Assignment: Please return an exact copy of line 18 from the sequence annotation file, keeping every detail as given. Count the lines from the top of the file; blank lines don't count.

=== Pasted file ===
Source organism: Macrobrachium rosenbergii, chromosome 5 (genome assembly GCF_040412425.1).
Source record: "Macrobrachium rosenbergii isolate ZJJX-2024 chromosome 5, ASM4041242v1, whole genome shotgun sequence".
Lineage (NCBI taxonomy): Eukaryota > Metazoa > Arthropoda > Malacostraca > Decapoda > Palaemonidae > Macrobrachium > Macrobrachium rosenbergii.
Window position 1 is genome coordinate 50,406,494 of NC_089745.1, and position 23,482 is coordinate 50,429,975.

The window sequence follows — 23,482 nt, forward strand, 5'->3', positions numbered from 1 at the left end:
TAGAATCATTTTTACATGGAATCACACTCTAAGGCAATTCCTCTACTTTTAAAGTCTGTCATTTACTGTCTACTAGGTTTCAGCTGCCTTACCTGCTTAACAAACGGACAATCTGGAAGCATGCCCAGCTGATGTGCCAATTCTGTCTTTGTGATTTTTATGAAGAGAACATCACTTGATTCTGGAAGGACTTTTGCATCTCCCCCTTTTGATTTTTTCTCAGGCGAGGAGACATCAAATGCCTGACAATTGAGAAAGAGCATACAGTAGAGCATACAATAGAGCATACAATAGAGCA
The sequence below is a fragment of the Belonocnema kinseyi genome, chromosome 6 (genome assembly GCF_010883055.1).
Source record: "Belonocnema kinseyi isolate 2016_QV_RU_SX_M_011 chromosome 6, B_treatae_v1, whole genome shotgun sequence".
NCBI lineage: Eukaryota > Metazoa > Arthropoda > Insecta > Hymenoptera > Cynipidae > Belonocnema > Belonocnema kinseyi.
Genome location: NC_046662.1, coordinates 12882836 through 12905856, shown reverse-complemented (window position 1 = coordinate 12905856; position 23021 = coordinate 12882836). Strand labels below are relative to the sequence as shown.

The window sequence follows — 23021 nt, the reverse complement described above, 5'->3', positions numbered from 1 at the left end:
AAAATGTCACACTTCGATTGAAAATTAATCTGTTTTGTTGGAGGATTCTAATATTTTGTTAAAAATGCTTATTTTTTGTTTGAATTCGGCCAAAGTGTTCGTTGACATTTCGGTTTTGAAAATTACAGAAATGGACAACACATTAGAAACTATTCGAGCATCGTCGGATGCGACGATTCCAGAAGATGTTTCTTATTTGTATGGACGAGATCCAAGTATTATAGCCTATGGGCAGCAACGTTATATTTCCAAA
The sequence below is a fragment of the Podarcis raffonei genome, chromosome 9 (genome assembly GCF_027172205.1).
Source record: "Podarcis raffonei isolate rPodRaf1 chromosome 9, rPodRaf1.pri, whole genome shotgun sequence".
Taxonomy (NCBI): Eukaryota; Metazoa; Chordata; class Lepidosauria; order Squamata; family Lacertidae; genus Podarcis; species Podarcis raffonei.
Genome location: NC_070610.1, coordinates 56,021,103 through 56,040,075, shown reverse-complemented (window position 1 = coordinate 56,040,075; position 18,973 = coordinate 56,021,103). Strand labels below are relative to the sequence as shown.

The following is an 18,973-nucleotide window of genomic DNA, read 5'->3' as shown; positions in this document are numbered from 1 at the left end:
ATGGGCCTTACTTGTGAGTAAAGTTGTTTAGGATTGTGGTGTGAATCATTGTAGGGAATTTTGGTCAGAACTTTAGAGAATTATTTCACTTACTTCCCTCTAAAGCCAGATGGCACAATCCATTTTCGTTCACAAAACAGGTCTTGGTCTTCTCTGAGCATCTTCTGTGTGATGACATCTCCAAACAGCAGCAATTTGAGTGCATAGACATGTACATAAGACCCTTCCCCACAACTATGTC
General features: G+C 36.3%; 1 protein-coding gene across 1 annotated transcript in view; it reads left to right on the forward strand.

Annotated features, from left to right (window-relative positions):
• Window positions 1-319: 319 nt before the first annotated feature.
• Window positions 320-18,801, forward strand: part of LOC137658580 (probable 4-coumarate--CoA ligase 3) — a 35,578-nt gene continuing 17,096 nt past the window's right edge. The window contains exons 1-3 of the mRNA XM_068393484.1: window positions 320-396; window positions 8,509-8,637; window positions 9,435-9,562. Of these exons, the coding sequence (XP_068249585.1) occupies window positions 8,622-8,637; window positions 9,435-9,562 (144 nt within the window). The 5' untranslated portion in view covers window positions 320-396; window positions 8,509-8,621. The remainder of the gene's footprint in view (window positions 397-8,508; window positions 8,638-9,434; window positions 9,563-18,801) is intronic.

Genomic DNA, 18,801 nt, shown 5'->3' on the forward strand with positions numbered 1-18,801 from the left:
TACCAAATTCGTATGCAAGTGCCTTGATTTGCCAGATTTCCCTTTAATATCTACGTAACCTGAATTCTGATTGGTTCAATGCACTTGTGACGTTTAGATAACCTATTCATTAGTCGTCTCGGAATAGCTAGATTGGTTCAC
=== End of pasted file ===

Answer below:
ATGGGCCTTACTTGTGAGTAAAGTTGTTTAGGATTGTGGTGTGAATCATTGTAGGGAATTTTGGTCAGAACTTTAGAGAATTATTTCACTTACTTCCCTCTAAAGCCAGATGGCACAATCCATTTTCGTTCACAAAACAGGTCTTGGTCTTCTCTGAGCATCTTCTGTGTGATGACATCTCCAAACAGCAGCAATTTGAGTGCATAGACATGTACATAAGACCCTTCCCCACAACTATGTC